MiG-21-The rugged, agile approaches its twilight years
An icon of the Cold War, the MiG-21 came to symbolize the military
might of the Soviet Union as it squared off against the West in
conflicts from Vietnam to Africa and the Middle East.
Now, exactly 50 years after it entered service, the jet fighter is
approaching the twilight of its career in frontline service - with NATO,
the former Soviet Union’s main rival.
The rugged and agile jet earned a reputation as a versatile and
effective short-range interceptor with low operating costs and excellent
performance. Just like the Kalashnikov AK-47 automatic rifle - another
robust and reliable weapon that epitomized Soviet power - the MiG-21
holds a unique place in military history.
“It was one of the best fighters ever, very reliable, and a real
challenge to all pilots who fought against it,” said David Ivry, a
former chief of the Israeli Air Force who battled MiG-21s as a squadron
leader in the 1967 Six-Day War and as a commander in the 1973 and 1982
wars. MiGs derived their name from the initials of their designers,
Artem Mikoyan and Mikhail Gurevich.
Codenamed Fishbed by NATO, the MiG-21 gained fame during the Vietnam
War, where it was used by the North Vietnamese air force to intercept
American bombers. Although heavily outnumbered, the small Fishbeds could
evade radar and ambush U.S. formations with hit-and-run attacks in which
many U.S. jets, including top-of-the line F-4 Phantoms, were downed or
forced to abort their missions.
“The MiG-21 was lighter and more agile than the Phantom, which gave
it a better chance to survive in a dogfight,” wrote Russian aviation
historian Vladimir Babich, who analyzed the MiG’s performance in
The U.S. Air Force first gained vital insight into the Mig-21s
capabilities after a defecting Iraqi pilot brought one to Israel in
1966. The Israelis also exploited their findings during the 1967 Six-Day
war, when their surprise air strikes destroyed the Arab air forces on
Although the plane’s performance was enhanced over the years,
designers never succeeded in overcoming the limited fuel capacity,
stemming from the design’s small size.
Another weakness was thick windshield framing that reduced the
pilot’s forward visibility, a serious problem during aerial combat.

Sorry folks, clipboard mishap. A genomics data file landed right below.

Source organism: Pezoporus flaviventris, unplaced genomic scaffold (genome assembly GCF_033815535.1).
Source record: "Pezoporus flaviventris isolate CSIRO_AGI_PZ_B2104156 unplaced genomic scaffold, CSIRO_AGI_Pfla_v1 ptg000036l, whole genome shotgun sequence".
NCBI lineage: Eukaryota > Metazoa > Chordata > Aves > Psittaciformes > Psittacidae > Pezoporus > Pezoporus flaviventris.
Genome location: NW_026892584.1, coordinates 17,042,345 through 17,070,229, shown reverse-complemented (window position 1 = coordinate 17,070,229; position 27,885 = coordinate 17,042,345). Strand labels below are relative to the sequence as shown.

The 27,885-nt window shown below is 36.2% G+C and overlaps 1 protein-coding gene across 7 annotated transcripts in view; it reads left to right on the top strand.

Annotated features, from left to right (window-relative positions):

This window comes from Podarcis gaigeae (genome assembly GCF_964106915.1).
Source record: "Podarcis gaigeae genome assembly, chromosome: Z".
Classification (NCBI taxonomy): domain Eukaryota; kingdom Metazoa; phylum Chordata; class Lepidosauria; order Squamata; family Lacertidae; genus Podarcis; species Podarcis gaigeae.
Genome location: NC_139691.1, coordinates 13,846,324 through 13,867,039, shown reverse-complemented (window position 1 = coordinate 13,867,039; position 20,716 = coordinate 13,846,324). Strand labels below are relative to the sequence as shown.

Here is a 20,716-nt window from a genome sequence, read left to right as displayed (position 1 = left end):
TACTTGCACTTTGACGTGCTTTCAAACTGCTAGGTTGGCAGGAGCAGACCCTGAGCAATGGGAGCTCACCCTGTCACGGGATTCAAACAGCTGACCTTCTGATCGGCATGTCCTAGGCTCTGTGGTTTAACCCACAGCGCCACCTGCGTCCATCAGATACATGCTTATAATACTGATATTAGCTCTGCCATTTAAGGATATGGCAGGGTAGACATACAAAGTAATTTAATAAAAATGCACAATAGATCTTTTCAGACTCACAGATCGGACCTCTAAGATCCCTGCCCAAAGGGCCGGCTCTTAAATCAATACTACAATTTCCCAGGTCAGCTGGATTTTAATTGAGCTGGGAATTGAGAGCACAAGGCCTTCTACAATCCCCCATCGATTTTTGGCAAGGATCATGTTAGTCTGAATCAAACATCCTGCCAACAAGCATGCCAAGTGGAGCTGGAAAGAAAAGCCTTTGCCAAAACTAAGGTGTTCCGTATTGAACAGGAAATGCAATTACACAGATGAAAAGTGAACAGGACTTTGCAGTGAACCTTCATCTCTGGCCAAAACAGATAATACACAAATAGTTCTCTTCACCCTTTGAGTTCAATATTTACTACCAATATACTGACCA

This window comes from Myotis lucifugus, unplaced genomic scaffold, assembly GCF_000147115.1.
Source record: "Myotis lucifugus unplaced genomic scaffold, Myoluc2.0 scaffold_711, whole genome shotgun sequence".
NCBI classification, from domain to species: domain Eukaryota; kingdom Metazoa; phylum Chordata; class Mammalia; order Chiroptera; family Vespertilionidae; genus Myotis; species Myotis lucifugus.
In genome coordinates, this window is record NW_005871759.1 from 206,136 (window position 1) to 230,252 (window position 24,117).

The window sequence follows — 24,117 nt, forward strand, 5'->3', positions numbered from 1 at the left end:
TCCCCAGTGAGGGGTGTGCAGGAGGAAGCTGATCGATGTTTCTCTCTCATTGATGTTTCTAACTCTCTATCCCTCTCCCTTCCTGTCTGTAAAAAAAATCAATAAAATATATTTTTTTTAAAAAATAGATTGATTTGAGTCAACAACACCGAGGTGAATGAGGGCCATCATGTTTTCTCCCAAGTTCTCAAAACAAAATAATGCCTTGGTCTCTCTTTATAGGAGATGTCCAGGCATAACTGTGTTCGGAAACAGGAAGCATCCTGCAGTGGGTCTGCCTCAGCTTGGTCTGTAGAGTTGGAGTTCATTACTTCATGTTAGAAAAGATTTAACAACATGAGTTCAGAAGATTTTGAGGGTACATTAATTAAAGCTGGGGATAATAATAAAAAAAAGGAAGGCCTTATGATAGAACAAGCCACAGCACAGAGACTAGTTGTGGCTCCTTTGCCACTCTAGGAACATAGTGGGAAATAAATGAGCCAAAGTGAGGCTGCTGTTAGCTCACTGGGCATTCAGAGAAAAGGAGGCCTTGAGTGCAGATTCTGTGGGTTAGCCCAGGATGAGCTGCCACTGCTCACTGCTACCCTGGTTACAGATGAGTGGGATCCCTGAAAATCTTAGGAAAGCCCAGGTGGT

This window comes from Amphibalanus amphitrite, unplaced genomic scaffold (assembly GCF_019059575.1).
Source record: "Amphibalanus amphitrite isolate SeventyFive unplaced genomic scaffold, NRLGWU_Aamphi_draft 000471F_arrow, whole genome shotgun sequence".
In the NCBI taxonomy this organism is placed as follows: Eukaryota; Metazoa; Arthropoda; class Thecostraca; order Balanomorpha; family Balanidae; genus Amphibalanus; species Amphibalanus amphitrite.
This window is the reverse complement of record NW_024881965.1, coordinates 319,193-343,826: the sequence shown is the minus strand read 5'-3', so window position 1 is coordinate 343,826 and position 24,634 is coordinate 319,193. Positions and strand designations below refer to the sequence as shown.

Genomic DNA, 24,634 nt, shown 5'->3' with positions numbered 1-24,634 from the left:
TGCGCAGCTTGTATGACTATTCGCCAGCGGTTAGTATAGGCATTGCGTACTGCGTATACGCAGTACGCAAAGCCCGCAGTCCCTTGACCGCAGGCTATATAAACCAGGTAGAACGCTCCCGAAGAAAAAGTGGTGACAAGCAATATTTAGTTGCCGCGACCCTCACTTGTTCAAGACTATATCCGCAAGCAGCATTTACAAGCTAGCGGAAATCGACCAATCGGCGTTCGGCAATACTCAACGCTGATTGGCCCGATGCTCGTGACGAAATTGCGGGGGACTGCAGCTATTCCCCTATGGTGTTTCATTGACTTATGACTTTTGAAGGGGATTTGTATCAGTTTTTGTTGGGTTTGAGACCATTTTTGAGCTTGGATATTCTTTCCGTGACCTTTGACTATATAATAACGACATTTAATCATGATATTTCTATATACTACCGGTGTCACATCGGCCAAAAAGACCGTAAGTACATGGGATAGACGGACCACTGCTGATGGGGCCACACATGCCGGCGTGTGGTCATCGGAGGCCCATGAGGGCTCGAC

Still, more than 10,000 MiG-21s were built, making it the most widely
produced jet fighter ever built. The delta-winged Mach 2 interceptor -
Mach 2 is double the speed of sound - was widely exported and became the
backbone of about 50 air forces in Europe, Africa and Asia.
It was used in a dozen armed conflicts in the past 30 years, more
than any other fighter in history.
In the 1970s, the U.S. introduced two jets which outperformed the
MiG-21 - the new F-15 Eagles and F-16 Fighting Falcons. The Soviets
countered with MiG-29s and Sukhoi-27s. By the 1980s the aging Fishbeds
were relegated to second-line duties, like reconnaissance.
Russia has long since retired the MiG-21, but it remains operational
with numerous air forces around the world.
After the collapse of the Soviet Union and the Warsaw Pact, the
USSR’s former East European allies joined NATO, bringing more than 200
of their aging MiG-21s into the Western alliance.
Most have since been replaced, but the old warhorse soldiers on in
NATO members Romania and Bulgaria, and in Croatia, scheduled to join the
alliance in 2009.
All three plan to retire the Fishbed over the next three or four
years. Alen Warnes, editor of Air Forces Monthly, a specialized British
publication, noted that the MiG-21 is the last fighter from the 1950s to
remain operational and that no other fighter has achieved such
longevity. “No aircraft has influenced military aviation in post-World
War II Europe more than the MiG-21,” Warnes said.
(Courtesy: Moscow News)